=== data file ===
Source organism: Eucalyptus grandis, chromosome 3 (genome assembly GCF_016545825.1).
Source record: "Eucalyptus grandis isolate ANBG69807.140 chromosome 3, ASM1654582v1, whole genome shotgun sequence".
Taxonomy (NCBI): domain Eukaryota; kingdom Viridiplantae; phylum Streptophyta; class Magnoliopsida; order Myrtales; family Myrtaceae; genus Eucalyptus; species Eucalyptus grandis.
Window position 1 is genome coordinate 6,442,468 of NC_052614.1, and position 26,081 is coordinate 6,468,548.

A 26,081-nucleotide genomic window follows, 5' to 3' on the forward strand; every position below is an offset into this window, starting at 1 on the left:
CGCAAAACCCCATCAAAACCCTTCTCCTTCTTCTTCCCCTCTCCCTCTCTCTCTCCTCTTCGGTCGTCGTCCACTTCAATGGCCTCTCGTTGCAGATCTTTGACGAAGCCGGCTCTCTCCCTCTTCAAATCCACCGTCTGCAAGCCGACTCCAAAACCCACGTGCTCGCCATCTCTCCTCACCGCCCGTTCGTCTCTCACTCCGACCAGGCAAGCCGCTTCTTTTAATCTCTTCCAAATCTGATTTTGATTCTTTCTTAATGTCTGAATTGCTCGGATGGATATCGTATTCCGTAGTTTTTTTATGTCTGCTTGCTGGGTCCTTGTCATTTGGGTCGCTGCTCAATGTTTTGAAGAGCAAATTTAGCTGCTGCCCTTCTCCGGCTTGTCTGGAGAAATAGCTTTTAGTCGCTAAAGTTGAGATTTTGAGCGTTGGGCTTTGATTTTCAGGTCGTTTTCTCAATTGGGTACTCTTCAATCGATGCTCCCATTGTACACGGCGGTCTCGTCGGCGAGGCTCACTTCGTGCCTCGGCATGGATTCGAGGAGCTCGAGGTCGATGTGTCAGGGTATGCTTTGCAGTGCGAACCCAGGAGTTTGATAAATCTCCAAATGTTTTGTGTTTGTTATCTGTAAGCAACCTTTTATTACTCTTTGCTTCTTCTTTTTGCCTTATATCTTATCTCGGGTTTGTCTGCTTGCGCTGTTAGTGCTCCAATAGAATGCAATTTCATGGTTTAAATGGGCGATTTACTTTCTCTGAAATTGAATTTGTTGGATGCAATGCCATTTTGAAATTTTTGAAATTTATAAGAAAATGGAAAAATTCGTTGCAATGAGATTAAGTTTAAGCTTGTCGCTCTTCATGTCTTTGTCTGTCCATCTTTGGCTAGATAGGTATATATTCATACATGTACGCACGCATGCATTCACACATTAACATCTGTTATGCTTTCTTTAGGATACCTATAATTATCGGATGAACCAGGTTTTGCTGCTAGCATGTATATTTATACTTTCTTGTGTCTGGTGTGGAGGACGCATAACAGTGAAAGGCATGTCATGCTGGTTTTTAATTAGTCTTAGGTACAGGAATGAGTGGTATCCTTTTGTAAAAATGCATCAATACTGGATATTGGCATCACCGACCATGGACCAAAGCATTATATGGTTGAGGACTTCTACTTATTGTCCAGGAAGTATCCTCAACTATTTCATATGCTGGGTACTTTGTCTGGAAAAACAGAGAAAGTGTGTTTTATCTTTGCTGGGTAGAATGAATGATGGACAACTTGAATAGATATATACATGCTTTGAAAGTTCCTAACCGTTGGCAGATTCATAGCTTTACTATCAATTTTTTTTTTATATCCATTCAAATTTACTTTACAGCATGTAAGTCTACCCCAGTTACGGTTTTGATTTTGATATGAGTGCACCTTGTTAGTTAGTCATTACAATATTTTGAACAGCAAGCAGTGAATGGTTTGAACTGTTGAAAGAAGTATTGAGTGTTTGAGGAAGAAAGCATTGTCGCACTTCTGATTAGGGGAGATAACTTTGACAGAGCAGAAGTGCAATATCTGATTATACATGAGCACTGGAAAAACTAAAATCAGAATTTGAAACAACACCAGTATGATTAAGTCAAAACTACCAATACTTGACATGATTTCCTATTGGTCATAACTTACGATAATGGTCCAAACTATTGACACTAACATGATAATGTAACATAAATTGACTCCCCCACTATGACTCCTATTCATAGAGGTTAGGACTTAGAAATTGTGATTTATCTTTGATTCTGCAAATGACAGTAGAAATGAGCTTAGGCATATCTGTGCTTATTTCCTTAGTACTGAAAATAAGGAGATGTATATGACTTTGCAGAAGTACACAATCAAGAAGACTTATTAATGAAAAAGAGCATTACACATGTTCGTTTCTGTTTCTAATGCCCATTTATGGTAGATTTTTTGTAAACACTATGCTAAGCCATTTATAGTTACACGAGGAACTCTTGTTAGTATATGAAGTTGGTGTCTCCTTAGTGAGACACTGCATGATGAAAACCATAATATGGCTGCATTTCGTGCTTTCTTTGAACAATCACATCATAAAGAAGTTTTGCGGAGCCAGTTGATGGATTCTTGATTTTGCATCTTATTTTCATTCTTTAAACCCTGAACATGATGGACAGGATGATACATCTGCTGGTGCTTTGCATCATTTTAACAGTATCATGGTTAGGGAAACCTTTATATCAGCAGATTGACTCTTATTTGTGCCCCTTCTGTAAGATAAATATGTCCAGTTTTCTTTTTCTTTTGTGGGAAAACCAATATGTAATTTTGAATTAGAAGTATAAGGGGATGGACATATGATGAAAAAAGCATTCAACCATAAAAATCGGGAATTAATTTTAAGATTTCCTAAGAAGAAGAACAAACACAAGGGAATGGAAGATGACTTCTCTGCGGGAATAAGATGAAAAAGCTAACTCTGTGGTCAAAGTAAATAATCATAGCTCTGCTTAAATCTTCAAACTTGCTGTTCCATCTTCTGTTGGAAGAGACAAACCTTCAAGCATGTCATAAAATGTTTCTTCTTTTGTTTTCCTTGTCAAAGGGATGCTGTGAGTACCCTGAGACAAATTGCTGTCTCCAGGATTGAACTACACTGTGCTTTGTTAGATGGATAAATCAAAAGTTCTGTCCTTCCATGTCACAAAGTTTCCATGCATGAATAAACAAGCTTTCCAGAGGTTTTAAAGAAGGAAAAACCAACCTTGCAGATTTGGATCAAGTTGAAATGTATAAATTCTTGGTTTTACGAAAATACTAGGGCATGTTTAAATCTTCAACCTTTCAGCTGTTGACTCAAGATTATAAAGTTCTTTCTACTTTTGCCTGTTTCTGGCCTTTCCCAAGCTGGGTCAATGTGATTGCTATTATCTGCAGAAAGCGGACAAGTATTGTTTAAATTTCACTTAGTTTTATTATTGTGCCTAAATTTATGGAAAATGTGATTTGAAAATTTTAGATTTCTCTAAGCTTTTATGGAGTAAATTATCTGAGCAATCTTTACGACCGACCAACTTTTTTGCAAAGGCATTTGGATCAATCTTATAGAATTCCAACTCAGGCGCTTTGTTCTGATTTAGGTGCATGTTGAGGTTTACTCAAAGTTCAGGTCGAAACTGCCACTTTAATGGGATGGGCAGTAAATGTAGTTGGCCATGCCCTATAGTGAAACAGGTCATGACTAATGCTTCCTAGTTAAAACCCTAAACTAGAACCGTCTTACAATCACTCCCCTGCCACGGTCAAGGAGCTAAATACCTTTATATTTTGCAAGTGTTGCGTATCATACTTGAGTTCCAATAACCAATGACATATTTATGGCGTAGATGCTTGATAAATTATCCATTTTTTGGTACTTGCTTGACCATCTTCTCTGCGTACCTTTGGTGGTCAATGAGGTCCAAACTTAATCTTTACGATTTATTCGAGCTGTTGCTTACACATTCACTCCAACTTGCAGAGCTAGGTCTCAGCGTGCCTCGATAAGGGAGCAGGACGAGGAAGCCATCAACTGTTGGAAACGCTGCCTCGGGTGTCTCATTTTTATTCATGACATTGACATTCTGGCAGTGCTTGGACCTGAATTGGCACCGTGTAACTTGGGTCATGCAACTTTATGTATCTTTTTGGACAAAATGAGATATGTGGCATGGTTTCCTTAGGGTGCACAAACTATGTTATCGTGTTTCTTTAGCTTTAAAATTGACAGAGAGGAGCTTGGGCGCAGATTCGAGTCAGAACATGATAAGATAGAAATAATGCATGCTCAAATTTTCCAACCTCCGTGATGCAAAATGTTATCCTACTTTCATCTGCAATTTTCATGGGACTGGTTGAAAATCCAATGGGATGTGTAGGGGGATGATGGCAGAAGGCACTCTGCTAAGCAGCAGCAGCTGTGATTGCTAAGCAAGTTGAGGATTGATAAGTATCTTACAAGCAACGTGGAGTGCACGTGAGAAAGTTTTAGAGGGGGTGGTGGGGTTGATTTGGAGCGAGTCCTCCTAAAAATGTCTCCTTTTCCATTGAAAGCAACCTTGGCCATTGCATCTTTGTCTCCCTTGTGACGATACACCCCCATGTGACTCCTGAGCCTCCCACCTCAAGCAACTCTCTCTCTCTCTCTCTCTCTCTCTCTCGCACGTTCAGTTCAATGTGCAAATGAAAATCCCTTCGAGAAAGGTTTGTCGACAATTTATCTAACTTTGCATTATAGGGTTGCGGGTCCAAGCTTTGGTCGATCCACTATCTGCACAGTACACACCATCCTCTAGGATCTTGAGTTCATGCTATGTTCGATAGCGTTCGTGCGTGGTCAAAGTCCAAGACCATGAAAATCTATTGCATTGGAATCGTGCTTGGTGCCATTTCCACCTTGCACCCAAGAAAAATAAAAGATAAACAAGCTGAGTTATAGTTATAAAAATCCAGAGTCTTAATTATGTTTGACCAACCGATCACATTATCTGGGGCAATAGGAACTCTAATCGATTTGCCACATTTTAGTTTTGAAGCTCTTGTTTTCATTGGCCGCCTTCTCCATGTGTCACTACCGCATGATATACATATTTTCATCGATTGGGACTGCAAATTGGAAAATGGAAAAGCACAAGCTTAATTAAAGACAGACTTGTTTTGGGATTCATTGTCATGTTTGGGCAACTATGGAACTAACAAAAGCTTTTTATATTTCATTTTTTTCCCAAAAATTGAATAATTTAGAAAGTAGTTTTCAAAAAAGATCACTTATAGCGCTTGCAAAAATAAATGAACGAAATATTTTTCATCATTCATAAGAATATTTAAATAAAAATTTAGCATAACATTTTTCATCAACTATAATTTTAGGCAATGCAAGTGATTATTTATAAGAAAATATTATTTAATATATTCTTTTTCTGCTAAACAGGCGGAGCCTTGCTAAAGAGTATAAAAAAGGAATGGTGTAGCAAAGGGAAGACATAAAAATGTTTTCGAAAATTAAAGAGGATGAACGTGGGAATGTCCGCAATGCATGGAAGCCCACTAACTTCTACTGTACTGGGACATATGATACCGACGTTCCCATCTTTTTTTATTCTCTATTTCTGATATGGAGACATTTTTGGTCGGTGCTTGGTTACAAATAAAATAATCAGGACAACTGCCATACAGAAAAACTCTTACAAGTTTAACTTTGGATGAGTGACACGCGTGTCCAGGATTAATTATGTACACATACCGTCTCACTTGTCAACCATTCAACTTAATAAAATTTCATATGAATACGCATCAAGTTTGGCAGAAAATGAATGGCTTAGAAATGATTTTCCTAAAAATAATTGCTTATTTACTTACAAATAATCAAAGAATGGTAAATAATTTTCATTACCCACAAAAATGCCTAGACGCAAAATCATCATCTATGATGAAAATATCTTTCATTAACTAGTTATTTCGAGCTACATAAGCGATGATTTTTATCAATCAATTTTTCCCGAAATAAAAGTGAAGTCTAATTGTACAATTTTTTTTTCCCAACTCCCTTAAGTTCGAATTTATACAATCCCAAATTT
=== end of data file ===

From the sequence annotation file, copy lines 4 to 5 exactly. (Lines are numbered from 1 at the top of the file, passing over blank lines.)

Window position 1 is genome coordinate 6,442,468 of NC_052614.1, and position 26,081 is coordinate 6,468,548.

A 26,081-nucleotide genomic window follows, 5' to 3' on the forward strand; every position below is an offset into this window, starting at 1 on the left: